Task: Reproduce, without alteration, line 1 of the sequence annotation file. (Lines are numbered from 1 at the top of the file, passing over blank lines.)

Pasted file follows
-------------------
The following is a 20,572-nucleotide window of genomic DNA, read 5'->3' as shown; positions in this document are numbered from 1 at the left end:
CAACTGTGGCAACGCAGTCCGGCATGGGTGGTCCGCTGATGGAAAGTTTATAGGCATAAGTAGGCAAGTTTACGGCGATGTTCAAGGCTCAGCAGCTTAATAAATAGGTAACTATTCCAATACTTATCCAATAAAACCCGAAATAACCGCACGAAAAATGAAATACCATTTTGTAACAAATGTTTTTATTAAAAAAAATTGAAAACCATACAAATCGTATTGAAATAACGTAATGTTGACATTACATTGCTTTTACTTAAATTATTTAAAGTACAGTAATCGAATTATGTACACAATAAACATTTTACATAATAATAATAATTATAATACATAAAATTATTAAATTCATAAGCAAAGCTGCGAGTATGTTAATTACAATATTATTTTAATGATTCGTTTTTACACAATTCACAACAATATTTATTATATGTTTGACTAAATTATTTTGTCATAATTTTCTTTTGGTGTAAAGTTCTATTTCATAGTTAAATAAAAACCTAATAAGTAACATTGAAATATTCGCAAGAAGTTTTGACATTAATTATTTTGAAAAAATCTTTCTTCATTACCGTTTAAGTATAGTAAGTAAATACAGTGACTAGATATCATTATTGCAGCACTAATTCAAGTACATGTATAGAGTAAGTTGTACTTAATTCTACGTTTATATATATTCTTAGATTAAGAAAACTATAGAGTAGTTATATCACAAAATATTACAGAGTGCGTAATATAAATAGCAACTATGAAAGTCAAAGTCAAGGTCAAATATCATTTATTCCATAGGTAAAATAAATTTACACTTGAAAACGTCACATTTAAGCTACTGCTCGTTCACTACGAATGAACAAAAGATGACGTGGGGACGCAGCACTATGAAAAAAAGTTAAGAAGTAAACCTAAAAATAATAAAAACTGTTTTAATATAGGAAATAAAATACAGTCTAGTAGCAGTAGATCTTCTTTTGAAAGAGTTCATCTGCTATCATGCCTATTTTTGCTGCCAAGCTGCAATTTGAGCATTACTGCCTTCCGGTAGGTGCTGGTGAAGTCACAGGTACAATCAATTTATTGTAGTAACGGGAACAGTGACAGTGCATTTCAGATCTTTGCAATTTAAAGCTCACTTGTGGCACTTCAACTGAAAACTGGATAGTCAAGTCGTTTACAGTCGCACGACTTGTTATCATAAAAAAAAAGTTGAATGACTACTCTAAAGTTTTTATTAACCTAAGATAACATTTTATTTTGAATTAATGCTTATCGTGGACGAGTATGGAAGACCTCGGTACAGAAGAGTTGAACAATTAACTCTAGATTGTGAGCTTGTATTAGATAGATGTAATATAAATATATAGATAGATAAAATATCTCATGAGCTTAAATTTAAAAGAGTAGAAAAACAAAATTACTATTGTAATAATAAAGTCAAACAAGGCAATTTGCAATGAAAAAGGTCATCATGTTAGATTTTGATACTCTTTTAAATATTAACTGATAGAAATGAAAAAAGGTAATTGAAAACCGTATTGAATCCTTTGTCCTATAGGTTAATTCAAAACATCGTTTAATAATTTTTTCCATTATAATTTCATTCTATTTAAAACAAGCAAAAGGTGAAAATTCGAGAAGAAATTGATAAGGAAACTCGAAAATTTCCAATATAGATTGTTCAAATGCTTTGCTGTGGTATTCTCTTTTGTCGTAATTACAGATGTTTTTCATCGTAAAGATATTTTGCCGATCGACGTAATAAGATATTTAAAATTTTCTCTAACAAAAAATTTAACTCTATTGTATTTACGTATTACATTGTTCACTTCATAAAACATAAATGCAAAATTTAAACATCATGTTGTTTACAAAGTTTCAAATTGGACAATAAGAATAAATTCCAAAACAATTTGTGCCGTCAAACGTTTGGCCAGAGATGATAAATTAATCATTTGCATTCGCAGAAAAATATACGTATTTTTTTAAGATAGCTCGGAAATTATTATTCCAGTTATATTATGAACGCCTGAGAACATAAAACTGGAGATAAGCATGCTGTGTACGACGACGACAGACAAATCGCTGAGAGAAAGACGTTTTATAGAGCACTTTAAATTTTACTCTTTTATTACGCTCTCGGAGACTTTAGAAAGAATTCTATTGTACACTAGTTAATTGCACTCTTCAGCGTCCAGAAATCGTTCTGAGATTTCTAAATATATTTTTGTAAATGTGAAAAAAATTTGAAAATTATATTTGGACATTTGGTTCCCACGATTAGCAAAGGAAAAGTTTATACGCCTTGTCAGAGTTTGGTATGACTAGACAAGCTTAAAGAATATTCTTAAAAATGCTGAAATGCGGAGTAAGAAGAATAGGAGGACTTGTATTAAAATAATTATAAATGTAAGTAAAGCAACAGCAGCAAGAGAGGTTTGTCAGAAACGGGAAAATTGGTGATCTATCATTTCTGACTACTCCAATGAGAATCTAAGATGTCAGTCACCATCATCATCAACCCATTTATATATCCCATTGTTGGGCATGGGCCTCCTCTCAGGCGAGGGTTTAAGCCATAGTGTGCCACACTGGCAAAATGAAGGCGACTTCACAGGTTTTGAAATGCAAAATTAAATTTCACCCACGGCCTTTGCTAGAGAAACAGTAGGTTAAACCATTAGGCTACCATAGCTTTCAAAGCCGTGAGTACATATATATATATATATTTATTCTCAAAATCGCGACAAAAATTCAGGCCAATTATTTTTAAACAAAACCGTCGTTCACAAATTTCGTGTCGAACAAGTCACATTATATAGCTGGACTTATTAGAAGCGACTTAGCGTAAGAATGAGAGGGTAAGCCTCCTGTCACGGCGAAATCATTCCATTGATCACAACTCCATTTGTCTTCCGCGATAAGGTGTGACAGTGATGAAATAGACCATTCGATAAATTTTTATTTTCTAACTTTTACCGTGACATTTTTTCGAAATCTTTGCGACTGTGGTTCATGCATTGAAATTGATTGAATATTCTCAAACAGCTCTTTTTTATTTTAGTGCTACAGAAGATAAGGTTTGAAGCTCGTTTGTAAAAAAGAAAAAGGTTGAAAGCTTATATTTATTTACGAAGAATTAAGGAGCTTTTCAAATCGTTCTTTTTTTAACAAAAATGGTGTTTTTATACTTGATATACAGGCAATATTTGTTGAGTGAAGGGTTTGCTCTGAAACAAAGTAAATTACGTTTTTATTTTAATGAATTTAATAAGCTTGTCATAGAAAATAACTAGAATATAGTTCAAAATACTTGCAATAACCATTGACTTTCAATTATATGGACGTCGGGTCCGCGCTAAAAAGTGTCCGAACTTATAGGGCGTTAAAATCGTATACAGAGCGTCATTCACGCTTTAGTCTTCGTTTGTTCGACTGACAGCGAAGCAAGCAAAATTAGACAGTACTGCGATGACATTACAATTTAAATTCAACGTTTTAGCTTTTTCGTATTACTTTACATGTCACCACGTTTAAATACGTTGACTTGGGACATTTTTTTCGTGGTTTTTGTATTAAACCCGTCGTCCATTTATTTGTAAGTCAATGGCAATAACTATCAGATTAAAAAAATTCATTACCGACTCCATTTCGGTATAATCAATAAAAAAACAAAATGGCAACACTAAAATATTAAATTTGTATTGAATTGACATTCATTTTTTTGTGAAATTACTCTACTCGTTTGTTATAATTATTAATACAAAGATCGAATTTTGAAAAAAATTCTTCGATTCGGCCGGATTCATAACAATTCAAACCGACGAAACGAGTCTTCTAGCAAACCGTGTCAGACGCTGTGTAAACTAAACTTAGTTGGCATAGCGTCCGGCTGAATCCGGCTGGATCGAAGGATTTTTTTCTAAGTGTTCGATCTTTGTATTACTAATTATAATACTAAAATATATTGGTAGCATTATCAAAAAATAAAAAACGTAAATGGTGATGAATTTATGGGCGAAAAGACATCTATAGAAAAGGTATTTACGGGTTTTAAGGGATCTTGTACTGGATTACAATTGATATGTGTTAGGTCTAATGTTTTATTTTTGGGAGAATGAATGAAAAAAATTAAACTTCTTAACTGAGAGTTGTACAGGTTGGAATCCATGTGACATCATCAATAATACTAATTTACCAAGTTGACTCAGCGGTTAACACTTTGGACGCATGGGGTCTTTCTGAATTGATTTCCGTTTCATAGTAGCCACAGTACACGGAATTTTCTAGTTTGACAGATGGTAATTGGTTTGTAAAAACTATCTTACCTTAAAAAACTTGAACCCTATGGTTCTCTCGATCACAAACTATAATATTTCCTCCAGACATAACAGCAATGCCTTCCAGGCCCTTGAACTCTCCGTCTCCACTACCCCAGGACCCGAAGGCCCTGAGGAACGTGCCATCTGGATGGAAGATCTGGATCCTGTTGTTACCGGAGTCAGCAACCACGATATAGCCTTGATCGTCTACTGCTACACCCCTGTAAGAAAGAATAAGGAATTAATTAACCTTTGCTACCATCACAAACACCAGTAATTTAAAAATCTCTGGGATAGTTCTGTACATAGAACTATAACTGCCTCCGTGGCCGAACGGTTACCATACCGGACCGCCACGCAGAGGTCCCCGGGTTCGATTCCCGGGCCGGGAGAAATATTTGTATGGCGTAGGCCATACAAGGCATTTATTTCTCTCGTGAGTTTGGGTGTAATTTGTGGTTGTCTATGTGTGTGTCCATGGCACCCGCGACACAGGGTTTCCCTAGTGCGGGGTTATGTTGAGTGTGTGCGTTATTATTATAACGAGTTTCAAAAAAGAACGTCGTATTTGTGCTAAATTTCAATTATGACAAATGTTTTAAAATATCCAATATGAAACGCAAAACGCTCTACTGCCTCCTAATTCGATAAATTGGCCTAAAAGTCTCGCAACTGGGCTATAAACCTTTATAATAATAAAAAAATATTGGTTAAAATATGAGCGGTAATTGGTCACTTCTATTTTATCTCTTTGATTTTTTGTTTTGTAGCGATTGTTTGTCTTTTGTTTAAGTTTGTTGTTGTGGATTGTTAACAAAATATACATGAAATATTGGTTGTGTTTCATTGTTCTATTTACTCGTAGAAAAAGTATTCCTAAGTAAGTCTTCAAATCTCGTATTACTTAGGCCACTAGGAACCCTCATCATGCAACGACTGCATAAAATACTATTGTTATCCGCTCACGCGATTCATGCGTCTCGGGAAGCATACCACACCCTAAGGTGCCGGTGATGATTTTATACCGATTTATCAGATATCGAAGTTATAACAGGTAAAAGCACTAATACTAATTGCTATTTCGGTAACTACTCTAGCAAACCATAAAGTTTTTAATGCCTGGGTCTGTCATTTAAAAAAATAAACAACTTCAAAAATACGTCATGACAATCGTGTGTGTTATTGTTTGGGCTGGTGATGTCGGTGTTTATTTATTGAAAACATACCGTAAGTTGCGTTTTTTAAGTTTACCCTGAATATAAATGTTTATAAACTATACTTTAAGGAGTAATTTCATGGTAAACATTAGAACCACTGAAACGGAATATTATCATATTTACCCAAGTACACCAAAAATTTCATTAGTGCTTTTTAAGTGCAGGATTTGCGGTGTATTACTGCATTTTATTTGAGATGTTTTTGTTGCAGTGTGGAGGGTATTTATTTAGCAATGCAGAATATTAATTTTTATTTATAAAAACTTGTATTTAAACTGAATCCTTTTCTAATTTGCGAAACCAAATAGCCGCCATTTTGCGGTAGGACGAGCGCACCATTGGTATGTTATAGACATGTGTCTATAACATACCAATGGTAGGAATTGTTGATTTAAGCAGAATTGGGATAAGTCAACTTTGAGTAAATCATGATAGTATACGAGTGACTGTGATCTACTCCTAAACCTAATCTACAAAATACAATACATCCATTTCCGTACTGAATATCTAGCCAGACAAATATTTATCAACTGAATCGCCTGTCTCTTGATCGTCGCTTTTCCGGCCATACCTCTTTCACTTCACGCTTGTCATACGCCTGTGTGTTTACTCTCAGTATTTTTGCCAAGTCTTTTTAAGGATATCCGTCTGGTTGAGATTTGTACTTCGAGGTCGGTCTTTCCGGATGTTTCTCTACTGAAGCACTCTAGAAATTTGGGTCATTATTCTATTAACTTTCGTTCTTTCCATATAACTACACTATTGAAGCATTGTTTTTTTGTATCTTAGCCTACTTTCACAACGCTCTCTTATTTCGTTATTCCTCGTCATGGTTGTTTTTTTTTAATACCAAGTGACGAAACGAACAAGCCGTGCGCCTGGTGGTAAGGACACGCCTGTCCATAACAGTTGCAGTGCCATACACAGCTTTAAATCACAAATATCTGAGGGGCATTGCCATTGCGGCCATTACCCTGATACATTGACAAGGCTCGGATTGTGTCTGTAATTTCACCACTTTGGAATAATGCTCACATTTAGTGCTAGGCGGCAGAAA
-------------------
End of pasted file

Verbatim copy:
The following is a 20,572-nucleotide window of genomic DNA, read 5'->3' as shown; positions in this document are numbered from 1 at the left end: